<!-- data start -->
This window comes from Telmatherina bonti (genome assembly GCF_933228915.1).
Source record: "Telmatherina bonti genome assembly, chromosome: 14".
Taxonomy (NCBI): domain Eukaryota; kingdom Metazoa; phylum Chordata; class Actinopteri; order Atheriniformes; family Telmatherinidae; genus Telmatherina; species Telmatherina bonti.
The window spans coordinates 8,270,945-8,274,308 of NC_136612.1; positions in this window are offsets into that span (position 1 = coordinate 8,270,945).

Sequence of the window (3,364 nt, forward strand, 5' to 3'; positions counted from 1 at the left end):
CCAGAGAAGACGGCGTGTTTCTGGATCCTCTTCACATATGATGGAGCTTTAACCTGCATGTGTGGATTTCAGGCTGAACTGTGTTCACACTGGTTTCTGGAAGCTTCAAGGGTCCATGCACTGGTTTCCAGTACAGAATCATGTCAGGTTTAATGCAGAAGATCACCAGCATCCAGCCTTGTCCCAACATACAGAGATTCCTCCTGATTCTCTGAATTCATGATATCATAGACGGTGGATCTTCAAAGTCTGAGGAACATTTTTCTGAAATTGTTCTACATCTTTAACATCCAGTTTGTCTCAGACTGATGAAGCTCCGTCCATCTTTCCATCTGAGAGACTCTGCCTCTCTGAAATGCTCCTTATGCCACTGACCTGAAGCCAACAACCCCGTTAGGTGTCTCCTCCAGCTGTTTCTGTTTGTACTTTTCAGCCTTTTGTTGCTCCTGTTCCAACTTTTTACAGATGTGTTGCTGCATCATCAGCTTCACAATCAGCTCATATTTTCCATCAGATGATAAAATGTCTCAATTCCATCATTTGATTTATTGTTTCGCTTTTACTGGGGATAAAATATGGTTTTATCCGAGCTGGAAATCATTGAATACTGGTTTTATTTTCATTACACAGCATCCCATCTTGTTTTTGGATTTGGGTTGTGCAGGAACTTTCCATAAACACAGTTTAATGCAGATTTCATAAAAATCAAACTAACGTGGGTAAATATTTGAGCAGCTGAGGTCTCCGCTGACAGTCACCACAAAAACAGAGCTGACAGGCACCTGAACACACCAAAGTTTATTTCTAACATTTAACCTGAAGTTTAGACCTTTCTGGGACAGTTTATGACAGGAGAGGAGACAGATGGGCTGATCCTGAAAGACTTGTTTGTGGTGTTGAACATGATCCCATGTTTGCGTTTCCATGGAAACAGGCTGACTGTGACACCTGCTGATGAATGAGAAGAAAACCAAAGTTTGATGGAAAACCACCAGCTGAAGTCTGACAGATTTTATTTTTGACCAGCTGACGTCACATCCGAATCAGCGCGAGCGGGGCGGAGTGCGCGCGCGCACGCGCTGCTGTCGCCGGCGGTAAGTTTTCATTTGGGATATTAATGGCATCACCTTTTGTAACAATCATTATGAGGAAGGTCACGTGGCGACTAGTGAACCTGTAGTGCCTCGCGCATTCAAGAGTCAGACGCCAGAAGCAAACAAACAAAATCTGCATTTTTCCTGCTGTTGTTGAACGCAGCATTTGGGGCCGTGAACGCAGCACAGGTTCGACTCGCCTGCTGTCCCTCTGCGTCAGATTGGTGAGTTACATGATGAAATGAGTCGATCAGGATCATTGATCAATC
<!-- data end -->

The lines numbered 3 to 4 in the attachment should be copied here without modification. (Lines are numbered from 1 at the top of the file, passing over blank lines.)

Taxonomy (NCBI): domain Eukaryota; kingdom Metazoa; phylum Chordata; class Actinopteri; order Atheriniformes; family Telmatherinidae; genus Telmatherina; species Telmatherina bonti.
The window spans coordinates 8,270,945-8,274,308 of NC_136612.1; positions in this window are offsets into that span (position 1 = coordinate 8,270,945).